The Department typically issues funds on an annual basis and anticipates that grantees are accounting for indirect costs on a similar annual basis. However, whether a specific grantee could charge indirect costs to the first $25k of a multiyear contract only once, or from year to year would be dependent on the terms of the contract and the applicant’s accounting practices, including how the costs of the contract are obligated. It should be noted that because Department funding is dependent on annual appropriations, the grantee bares the risk in any decision to enter into a multiyear contract.

  2. The notice states that applicants must:
    • Demonstrate how “proposed key project personnel, consultants and subcontractors have the qualifications and experience to carry out the proposed activities and achieve the project’s intended outcomes;”
    • Demonstrate how “the applicant and key partners have adequate resources to carry out the proposed activities”
    • Describe “clearly defined responsibilities for key project personnel, consultants, and subcontractors, as applicable;”
    • Describe how “(k)ey project personnel and any consultants and subcontractors will be allocated to the project and how these allocations are appropriate and adequate to achieve the project’s intended outcomes”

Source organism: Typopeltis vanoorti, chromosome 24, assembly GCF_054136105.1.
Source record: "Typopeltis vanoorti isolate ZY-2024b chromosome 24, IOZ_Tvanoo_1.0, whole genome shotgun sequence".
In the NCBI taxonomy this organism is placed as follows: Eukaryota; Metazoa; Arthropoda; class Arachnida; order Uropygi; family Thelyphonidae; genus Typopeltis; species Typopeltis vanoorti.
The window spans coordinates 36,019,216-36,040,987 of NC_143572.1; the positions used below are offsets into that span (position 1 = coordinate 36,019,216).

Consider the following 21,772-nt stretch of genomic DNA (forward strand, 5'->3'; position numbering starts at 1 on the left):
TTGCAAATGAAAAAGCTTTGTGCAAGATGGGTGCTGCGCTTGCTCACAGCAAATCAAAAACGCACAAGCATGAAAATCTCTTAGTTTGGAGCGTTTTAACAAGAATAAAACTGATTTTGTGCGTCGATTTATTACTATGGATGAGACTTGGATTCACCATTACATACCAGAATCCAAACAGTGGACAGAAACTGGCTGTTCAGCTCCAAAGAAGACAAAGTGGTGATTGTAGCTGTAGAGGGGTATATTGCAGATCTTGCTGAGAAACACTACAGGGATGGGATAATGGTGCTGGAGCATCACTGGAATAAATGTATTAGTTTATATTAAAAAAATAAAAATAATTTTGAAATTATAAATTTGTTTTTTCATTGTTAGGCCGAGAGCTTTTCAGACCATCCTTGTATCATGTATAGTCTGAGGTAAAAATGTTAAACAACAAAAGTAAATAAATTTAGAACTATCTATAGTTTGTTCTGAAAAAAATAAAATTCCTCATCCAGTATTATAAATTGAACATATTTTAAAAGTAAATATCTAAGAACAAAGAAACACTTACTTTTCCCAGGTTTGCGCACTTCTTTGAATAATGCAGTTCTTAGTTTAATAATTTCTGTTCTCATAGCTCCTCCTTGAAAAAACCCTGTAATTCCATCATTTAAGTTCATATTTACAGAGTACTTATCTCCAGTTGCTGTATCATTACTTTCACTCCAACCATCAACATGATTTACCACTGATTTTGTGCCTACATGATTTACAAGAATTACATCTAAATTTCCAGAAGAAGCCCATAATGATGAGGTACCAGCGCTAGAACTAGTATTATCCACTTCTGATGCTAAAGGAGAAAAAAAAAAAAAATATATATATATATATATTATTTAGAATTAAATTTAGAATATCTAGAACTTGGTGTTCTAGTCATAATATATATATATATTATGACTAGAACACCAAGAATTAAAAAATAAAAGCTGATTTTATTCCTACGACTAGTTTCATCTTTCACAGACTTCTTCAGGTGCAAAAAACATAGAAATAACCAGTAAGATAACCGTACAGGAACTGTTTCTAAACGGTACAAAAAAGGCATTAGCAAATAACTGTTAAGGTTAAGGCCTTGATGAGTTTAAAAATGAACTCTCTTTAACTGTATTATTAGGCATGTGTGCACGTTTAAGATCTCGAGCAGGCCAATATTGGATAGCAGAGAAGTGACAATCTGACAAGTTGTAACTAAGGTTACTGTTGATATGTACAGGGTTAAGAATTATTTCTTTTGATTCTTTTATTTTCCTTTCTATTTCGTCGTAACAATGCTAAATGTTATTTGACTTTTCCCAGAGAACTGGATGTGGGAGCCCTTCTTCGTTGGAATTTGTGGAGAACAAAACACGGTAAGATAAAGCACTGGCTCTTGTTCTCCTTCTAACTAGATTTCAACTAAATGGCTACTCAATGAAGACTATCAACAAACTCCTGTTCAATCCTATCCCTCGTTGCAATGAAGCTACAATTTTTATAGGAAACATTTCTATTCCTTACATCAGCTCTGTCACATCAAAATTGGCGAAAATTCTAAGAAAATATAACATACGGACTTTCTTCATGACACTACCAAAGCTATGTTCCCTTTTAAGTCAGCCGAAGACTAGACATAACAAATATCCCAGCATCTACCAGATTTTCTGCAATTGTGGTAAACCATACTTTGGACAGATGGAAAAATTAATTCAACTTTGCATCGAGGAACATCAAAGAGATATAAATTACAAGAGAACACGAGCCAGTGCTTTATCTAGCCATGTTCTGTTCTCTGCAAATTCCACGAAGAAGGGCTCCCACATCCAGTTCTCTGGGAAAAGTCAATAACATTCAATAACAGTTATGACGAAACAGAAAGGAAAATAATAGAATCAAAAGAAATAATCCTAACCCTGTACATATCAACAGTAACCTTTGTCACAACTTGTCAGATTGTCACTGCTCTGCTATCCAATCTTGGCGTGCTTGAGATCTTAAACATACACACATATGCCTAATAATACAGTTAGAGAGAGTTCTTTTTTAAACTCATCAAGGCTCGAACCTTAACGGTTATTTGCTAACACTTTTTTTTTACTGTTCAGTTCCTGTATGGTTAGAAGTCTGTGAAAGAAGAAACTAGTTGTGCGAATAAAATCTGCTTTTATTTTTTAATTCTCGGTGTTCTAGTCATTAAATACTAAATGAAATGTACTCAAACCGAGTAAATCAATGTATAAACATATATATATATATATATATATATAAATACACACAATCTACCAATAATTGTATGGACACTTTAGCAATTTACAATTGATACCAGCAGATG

The notice also states that as part of the application review, the Secretary will consider:
    • “the qualifications, including relevant training and experience, of project consultants or subcontractors”
    • “the relevance and demonstrated commitment of each partner in the proposed project to the implementation and success of the project”

    Each of these requirements suggest that subgrants may be utilized to provide the solution to this priority. However, the notice also states that, “A grantee under this competition may not award subgrants to entities to directly carry out project activities described in its application.”

    Can you please confirm that the language prohibiting subgrantees should be removed and that subgrantees are allowed under this competition?

    • The language in the notice is in reference to subgrants and not subcontracts. Under 34 CFR 75.708(e), a grantee may contract for supplies, equipment, and other services in accordance with 2 CFR part 200.

      • Thank you for the clarification regarding the prohibition on subgrants. The priority includes a cap on indirect rate recovery for the applicant of the lesser of its federally negotiated indirect rates or 40% of its MTDC. Can you please confirm that this cap applies only to the applicant and not any proposed subcontractors?

        • Indirect costs rates do not apply to contractors and they are not entitled to claim them, rather any overhead charges included the contract must be reasonable and necessary and subject to the grantee’s procurement policies.